Thursday, 6 August 2009

‘Secure’ ID card – cloned and altered in 12 minutes

Laurie is holding one of 51,000 ID cards issued by the Home Office to foreign nationals currently working or studying in Britain.

It is similar to the ID card for British citizens unveiled last week by Alan Johnson, the Home Secretary, as part of the Government's ongoing National Identity Scheme.

Embedded inside the card for foreigners is a microchip with the details of its bearer held in electronic form: name, date of birth, physical characteristics, fingerprints and so on, together with other information such as immigration status and whether the holder is entitled to State benefits.

This chip is the vital security measure that, so the Government believes, will make identity cards 'unforgeable'.

The same technology in the ‘new, improved’ Passports by the way.

But as I watch, Laurie picks up a mobile phone and, using just the handset and a laptop computer, electronically copies the ID card microchip and all its information in a matter of minutes.

He then creates a cloned card, and with a little help from another technology expert, he changes all the information the card contains - the physical details of the bearer, name, fingerprints and so on. And he doesn't stop there.

With a few more keystrokes on his computer, Laurie changes the cloned card so that whereas the original card holder was not entitled to benefits, the cloned chip now reads 'Entitled to benefits'.

As a chilling twist, he adds a message that would be visible to any police officer or security official who scanned the card: 'I am a terrorist - shoot on sight.'

I bet you didn’t know the ID card contains these sort of options, did you?

More disturbing still, it could be used to cover the tracks of terrorists planning atrocities on British or foreign soil. By any sensible measure, his demonstration, as part of a special Mail investigation, should be the final nail in the coffin of the Government's £5.4-billion ID scheme.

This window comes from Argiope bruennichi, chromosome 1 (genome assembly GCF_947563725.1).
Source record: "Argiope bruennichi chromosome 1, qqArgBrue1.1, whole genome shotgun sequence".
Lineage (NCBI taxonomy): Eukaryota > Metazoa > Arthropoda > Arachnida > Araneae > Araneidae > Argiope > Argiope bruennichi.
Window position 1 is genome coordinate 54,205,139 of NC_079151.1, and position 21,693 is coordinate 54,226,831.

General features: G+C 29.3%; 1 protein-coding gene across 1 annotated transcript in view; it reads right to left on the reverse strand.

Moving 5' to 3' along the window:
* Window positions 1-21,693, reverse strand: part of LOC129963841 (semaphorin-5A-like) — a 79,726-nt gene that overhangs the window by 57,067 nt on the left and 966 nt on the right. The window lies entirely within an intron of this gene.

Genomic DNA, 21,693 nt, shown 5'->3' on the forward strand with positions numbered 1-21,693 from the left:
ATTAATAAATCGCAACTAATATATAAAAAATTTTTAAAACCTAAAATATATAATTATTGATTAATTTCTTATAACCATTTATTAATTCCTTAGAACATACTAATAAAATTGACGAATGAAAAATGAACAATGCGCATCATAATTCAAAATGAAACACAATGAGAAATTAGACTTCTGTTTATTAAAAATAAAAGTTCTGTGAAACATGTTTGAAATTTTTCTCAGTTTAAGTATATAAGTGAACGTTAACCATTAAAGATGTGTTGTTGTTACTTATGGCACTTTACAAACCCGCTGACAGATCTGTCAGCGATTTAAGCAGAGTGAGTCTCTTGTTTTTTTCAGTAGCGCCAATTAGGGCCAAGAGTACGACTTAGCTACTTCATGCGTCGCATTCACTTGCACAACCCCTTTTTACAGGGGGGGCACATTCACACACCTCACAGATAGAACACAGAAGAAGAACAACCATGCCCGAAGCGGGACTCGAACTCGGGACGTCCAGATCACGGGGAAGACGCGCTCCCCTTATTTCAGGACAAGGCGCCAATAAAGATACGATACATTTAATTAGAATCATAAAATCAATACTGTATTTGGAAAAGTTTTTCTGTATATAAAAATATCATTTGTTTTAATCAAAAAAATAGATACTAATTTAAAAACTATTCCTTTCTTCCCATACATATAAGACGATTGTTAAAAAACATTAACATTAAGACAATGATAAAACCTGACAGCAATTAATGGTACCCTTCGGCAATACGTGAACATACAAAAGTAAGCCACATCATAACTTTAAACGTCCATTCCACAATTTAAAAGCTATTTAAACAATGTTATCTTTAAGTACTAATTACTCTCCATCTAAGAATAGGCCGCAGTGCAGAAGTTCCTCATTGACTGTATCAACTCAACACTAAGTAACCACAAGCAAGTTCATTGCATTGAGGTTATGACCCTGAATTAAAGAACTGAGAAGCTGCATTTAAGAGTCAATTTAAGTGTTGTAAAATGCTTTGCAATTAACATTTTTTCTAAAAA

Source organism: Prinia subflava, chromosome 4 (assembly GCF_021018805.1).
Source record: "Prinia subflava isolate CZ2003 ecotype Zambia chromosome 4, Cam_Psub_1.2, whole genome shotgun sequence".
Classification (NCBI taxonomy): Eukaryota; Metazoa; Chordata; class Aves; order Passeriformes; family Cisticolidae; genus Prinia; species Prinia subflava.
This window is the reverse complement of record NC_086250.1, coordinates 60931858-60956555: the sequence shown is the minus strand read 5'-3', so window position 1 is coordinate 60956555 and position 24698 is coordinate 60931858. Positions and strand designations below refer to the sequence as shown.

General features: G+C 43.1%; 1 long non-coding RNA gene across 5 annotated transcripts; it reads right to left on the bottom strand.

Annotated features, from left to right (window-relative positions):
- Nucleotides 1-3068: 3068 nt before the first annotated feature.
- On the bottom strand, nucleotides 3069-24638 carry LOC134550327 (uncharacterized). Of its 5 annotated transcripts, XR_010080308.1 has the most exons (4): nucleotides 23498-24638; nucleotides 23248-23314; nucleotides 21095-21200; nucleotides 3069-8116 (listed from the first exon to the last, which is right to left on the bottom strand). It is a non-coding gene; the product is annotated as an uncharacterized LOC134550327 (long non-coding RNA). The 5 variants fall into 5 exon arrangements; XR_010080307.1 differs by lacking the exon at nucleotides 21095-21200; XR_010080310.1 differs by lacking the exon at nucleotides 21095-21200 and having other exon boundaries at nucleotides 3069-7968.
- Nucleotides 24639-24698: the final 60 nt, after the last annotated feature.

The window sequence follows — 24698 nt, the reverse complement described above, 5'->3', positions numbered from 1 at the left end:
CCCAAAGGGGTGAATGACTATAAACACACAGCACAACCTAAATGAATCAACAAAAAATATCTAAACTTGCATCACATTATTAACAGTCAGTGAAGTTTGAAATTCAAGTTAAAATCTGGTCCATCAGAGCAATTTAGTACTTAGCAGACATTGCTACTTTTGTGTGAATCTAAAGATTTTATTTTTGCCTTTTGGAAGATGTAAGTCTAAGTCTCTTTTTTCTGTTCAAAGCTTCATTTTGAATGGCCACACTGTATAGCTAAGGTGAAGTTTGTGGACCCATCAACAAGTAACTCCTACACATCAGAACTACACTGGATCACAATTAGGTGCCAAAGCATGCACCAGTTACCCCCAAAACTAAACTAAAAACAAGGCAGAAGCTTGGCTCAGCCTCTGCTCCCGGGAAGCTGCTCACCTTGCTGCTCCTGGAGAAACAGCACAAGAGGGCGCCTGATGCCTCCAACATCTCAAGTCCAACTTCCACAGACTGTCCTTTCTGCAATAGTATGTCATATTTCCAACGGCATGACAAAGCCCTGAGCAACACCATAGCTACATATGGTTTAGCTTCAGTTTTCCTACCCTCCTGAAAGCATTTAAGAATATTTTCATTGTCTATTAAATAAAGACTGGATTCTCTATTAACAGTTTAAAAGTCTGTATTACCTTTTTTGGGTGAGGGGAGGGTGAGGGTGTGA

I doubt it. They are in bed with too many corporations with data mining contracts and are bound by the EU Laws concerning ID cards, which the government tries to deny. Also connected are the new Passports and EU Directive 95/46/EC.

There is also a bigger picture to this. In true Fabian fashion, nations all over the world are implementing centralised digital population registers, especially in the EU. (All nations being bound by EU Law). The issue is ownership. The government is essentially taking ownership of these (over) 50 points of data off of you, and imposing upon you the obligation to constantly update their database, else you risk a £1000 fine. For you own information. On their computers. On top of that, recently a Royal Courts of Justice ruling has set a disgustingly totalitarian precedent;

It would mean any civil/public servant and/or offices of the civil service could commit any act of wilful negligence without fear of legal action and with absolute impunity.

Imagine. A centralised collection of the most critical, important information that exists for you to interact with society. Forced together in one place (would you put your PIN with your credit card?) and that will be accessible by millions of civil servants, private businesses and even other countries.

On top of all that, is the inevitable lax in integrity-checking that is bound to occur with these new fangled super-duper ID cards. Incompetent (and unaccountable) civil servants will assume the technology is perfect, and not pay as much attention. Anyway, there is absolutely no reason why the government should assume central authority over such data. Unless it wants to position itself as the All-Seeing-Eye of all transactions.

Fuck the government. Put that in your fucking database you bunch of fascist cunts.

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